October 28, 2015 By Joseph P. Farrell

Recently a close friend of mine and his son had yet another bitter experience with the Amairkuhn edgykayshun system. It's an experience I hear over an over from teachers and sometimes even students who take the time to write me about their latest nightmarish encounter with "the system", and with the corporate hacks and politicians and edubabblers - the endless list of "facilitators"(read, comissars) - who pimp it. After hours and hours of preparation to take a "science" test and answers questions in one way, one is subjected to a standardized computerized test in which one has to select from pre-selected answers, do so within a limited time frame, and without opportunity to explain one's answer to a teacher who can evaluate it.

This "march of mediocrity" through the educational system has been going on since the Educational Testing (Dis)Service was a gleam in James Bryant Conant's and Henry Chauncey's jaudiced progressivist social-engineering eyes. In its latest incarnation, at least in America, we have the Common Core standards and its "adaptive assessment" process, being pushed by the likes of the Gates Foundation and by educational testing corporations. The American obsession with technological applications and solutions to everything manifested itself most recently when someone sent me an article about scientists who were developing a robot to read and teach reading to children. Exit the human contact; enter the technologically inspired mediocrity. Consider, for example, this article, shared by said friend:

There Are No Technology Shortcuts to Good Education

In my many "rants" about Amarikuhn edgykayshun, one of the trends I have lamented is the fact that these methods have been exported from this country to others: Canada, Australia, Britain, and other countries in Europe. The results have been the same there. I even included recently as one of my "tidbits" the response of a British school master to an invitation from a politician inviting himself to the headmaster's school: the headmaster responded with a firm, but polite, "no thank you; we teachers are tired of being political footballs for every zany trendy claptrap of educational blither coming out of the corporations and politicans bought off by them." Well, the headmaster didn't say it quite that way, but that was the gist of his response. And I suspect he spoke not just for teachers in the United Kingdom, but Canada, Australia, and most importantly, for teachers in America, who've all but lost any real input or voice, except for the many "teacher drones" cloned by the certification and "educational collages" themselves, who are essentially clueless, mindless, and lazy, and who go along to get along. The real teachers, who put up with that process simply so that they could teach, are the real heros of the system, but they are a dying breed, or rather, a breed being deliberately ostracized and and pushed out of the system.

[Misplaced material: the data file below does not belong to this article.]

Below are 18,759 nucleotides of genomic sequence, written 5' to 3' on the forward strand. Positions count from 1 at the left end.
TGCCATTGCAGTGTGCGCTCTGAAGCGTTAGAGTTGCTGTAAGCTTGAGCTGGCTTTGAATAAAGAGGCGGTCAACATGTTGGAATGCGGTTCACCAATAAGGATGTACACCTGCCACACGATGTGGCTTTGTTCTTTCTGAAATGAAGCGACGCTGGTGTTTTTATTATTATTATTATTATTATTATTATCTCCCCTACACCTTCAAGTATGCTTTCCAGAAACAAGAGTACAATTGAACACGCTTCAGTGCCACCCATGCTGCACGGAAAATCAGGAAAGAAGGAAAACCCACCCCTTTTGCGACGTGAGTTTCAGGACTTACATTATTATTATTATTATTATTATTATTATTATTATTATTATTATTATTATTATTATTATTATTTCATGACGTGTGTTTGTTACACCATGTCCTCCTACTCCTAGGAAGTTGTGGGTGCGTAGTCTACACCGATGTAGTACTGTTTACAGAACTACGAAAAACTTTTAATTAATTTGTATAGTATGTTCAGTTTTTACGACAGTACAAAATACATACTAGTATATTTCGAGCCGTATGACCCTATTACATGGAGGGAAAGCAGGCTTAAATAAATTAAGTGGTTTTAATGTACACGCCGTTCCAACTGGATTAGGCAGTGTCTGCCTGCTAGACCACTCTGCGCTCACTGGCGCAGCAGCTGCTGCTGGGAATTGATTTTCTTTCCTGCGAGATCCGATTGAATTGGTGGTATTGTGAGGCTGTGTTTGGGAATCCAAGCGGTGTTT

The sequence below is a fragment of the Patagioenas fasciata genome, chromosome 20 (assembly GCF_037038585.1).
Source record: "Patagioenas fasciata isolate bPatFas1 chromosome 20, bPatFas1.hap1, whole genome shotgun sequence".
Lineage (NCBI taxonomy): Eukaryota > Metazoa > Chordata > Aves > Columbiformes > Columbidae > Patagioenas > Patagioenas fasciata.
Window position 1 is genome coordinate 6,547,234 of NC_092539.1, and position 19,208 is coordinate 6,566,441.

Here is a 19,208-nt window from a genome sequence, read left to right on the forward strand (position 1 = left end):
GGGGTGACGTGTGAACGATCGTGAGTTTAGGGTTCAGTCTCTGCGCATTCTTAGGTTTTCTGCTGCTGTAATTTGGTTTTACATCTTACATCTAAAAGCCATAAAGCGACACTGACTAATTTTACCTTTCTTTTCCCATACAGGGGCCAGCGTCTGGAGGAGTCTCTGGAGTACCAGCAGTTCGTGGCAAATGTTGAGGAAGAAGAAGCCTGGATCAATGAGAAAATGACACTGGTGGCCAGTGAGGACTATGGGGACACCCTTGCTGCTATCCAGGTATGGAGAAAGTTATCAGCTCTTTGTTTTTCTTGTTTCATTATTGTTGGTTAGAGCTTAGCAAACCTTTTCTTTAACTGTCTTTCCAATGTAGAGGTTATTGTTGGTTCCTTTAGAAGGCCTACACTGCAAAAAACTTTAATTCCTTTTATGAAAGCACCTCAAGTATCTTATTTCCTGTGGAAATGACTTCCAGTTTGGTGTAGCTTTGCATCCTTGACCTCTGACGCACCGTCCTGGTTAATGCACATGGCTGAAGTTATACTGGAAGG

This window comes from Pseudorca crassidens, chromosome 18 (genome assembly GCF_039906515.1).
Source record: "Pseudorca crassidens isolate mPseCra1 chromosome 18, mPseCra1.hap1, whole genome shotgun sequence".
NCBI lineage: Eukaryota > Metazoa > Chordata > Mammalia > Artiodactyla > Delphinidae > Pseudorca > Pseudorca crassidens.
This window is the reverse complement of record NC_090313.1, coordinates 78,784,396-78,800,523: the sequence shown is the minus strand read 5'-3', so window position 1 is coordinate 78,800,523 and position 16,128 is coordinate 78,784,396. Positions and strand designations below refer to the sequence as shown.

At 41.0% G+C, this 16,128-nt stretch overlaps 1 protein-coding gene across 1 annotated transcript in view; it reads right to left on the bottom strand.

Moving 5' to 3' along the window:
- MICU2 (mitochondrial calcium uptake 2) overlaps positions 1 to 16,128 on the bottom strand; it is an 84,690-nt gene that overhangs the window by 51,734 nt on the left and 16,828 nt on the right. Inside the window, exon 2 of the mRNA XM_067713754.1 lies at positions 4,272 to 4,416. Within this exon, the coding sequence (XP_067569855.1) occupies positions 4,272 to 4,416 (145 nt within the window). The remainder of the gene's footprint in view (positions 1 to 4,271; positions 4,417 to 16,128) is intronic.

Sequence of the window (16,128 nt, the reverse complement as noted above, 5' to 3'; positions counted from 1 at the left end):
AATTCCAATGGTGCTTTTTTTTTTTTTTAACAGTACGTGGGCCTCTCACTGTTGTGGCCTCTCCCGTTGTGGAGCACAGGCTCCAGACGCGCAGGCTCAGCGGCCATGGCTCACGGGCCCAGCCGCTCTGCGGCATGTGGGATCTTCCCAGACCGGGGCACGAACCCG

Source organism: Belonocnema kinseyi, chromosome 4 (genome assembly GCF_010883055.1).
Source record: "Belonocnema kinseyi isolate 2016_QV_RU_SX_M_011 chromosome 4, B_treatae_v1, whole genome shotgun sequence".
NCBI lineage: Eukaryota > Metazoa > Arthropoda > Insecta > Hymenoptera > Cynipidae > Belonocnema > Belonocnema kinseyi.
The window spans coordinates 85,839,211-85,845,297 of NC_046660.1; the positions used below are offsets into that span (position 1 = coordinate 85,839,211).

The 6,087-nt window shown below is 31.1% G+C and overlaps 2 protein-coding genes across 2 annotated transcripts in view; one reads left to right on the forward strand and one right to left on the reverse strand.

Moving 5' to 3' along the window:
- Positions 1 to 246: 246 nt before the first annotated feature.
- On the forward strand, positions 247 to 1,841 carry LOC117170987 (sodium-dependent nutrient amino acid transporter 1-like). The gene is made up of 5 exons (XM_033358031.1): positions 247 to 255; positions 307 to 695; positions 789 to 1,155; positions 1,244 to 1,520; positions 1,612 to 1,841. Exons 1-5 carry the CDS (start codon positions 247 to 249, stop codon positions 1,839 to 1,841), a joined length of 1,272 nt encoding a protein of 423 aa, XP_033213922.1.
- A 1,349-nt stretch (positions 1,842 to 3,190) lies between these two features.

So herewith the point of my edykayshunal rant of the day: it's time - high time - for principals, teachers, administrators, to start shunning these people, the corporate representatives from Pearson, Gates, the ETS, the local politician "concerned" about education, the Doctors of Edgykayshun with their lunatic studies and latest "methodology." But more importantly, it's time to make it a geopolitical issue; after all, the progressivists have been "educating for world citizenship" by their own admission since at least the 1930s. But two can, and should play, that game.

We've watched a growing worldwide revolt to the American-inspired GMO mercentilism: Europe is almost in full revolt against GMOS (though, it should be noted, another issue looms: will they ban GMO feeding of livestock?); Russia has banned them completely, and significant revolts are underway in several Indian states against GMOs.

With that tought in mind, maybe it's time for those countries to make the spread of American-corporatized "methods" of education and testing a geopolitical issue as well, pointing out its manifest and systemic failures, the creation of a priviledged (and largely anonymous) set of experts who program and write the questions, the lack of real teacher-human interaction, and so on. One can think of this not as "GMO geopolitics" but as "Standardized testing and Common Core geopolitics." You(America) can go on destroying your educational system by such nonsense, but we will have none of it here." Maybe its time for those countries to point out the failures of the American system in this respect as well, and to question the very foundation and premises on which it has been erected and the attempt to spread it to the rest of the world.

See you on the flip side...